What shall we conclude then? Are we any better? Not at all! We have already made the charge that Jews and Gentiles alike are all under sin. As it is written:
"There is no one righteous, not even one;
11 there is no one who understands,
no one who seeks God.
All have turned away,
they have together become worthless;
there is no one who does good,
not even one."
"Their throats are open graves;
their tongues practice deceit."
"The poison of vipers is on their lips."
"Their mouths are full of cursing and
"Their feet are swift to shed blood;
ruin and misery mark their ways,
and the way of peace they do not know."
"There is no fear of God before their
eyes" (Romans 3:9-18).
Is there no escape from God's judgment? Yes, God has provided a way of escape for mankind. How? Paul explained the "how" in his Roman letter:
But now a righteousness from God, apart from law, has been made known, to which the Law and the Prophets testify. This righteousness from God comes through faith in Jesus Christ to all who believe. There is no difference, for all have sinned and fall short of the glory of God, and are justified freely by his grace through the redemption that came by Christ Jesus (Romans 3:20-21).
God's final lordship is that He puts us to death in order to make us alive in Jesus. He does away with our evil in order to make us new. He also subjects us to daily judgments to recreate us for eternal love. In our reading of Isaiah, one discovers that even in the midst of a flood of wrath, God did not leave Israel without hope. In fact, Isaiah saw a new cornerstone:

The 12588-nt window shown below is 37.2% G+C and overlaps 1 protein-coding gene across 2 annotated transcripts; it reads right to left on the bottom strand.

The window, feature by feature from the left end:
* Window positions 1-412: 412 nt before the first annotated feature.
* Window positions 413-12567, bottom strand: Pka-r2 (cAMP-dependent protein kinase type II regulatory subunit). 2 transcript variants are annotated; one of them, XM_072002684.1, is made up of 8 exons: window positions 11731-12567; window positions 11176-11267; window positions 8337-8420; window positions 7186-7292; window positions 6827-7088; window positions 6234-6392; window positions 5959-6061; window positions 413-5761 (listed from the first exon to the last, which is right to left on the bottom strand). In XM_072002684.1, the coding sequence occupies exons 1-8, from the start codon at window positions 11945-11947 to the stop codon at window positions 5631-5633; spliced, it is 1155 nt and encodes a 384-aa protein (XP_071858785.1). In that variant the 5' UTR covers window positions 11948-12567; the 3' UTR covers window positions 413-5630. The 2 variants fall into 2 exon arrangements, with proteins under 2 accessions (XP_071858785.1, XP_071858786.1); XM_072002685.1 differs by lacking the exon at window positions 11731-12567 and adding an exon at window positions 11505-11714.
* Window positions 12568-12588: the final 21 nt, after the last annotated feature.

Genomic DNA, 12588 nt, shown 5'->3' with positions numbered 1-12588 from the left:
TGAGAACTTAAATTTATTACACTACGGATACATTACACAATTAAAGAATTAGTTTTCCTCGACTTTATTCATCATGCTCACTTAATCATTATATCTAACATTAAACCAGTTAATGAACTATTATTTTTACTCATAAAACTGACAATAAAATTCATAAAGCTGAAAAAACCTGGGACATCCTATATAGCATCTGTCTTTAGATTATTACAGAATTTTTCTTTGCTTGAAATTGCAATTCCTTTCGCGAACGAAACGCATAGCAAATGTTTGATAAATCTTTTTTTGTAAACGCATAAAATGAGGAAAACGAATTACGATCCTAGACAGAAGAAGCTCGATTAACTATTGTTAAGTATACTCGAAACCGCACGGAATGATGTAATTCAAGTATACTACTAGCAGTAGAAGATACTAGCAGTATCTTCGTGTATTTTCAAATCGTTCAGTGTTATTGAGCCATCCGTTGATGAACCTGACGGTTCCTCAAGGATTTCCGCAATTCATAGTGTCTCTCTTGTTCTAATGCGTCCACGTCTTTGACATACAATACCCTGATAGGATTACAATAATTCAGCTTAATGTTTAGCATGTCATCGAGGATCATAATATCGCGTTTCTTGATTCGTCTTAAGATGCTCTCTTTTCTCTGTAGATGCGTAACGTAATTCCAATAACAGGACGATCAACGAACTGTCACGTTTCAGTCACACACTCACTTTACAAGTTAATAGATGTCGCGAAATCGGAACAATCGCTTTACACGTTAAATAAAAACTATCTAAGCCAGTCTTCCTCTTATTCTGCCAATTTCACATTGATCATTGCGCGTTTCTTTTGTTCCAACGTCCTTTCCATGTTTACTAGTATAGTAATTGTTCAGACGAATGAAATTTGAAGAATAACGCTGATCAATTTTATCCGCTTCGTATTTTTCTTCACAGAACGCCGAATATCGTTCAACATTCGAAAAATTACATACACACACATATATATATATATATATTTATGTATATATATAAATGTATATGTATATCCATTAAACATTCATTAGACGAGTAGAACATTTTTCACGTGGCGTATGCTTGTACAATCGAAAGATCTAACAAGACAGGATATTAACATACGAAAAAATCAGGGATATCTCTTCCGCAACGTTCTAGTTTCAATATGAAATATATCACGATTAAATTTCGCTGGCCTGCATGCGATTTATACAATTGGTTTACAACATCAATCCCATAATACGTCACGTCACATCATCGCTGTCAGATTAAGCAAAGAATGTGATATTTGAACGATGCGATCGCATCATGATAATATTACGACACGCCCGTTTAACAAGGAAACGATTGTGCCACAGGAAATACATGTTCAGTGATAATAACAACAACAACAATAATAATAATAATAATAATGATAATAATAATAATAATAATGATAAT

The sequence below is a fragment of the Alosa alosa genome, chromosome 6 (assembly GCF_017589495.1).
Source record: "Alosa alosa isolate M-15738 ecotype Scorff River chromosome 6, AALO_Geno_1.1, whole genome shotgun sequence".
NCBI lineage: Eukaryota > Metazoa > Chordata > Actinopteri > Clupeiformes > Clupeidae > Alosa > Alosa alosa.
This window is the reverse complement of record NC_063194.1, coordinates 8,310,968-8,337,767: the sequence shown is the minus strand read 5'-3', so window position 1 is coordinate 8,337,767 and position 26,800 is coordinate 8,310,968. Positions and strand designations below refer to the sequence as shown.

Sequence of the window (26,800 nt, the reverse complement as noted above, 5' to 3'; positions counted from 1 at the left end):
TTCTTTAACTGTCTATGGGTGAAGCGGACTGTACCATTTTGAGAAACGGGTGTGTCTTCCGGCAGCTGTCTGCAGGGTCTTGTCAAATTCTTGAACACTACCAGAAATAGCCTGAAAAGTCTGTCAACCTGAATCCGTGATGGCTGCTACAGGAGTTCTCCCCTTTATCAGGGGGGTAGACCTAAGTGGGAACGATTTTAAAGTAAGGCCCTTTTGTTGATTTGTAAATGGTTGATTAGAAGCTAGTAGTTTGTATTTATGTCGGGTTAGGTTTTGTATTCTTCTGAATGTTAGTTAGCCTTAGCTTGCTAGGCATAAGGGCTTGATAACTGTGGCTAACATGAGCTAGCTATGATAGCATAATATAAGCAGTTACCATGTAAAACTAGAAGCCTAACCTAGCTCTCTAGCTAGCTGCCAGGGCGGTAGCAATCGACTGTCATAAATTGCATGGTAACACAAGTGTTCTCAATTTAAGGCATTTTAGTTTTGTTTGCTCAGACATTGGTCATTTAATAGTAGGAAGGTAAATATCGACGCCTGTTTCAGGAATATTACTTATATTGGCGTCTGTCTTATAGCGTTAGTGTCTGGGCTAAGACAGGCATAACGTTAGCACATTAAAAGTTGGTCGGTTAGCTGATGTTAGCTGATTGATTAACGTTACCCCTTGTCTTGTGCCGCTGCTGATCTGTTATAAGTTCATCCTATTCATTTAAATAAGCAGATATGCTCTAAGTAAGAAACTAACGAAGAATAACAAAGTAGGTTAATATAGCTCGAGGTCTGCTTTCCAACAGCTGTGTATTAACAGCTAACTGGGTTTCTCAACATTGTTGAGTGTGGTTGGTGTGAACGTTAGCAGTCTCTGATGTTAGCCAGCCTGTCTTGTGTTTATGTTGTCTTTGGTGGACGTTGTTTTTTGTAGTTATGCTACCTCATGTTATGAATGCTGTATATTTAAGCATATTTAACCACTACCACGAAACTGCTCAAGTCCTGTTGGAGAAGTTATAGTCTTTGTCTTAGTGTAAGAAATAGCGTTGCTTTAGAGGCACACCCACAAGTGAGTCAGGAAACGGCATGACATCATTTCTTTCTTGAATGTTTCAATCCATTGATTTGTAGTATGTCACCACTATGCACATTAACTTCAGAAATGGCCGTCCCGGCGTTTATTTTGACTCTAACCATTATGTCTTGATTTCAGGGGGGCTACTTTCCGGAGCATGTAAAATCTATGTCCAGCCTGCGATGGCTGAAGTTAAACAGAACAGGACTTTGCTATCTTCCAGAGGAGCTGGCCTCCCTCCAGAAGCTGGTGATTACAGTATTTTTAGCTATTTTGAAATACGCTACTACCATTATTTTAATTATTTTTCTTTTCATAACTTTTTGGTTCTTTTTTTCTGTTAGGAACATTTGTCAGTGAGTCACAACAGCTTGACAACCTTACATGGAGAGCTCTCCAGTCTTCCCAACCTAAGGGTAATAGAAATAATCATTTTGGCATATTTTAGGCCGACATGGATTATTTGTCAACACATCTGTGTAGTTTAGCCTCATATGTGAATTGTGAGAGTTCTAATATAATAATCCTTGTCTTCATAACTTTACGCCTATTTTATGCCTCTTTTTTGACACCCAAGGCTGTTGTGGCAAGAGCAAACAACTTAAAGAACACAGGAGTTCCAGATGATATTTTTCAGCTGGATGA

"See, I lay a stone in Zion,
a tested stone,
a precious cornerstone for a sure foundation;
the one who trusts will never be dismayed.
I will make justice the measuring line
and righteousness the plumb line; (Isaiah 28:16-17)
Even in the face of God's judgments, God still announces hope for Israel. In the midst of destruction, God speaks of salvation. In other words, Isaiah describes the way of escape from God's judgment. The book of Isaiah is filled with messianic prophecies of hope. This "stone" is none other than Jesus, the hope of mankind "the one who trusts will never be dismayed." Jesus reminded the chief priests and the elders of the people that this "stone" prophecy related to Himself (Matthew 21:42). In order to accomplish this redemption, Jesus became atonement for the sins of the people. As Jesus confronts the horror of being lifted up on the cross, He promises that death will lead to eternal life for us all.
Now is the time for judgment on this world; now the prince of this world will be driven out. But I, when I am lifted up from the earth, will draw all men to myself."He said this to show the kind of death he was going to die (John 12:31-36).
Again, the question is, Does God judge? And the answer is, yes! Do you reject the judgment of God as inconceivable? Denial of God's doomsday will not allow you to escape His correction. In order for one to escape God's wrath of condemnation, one must put his or her trust in Jesus. Dismissal of Jesus brings one under God's vengeance. God has surrendered judgment to the Son. What does the Son say about this judgment?
Moreover, the Father judges no one, but has entrusted all judgment to the Son, that all may honor the Son just as they honor the Father. He who does not honor the Son does not honor the Father, who sent him. "I tell you the truth, whoever hears my word and believes him who sent me has eternal life and will not be condemned; he has crossed over from death to life (John 5:22-24).
Do you wish to escape the judgment of God? Then, hear the words of Jesus and believe Him who sent Jesus. This one, says Jesus, will escape God's wrath of condemnation.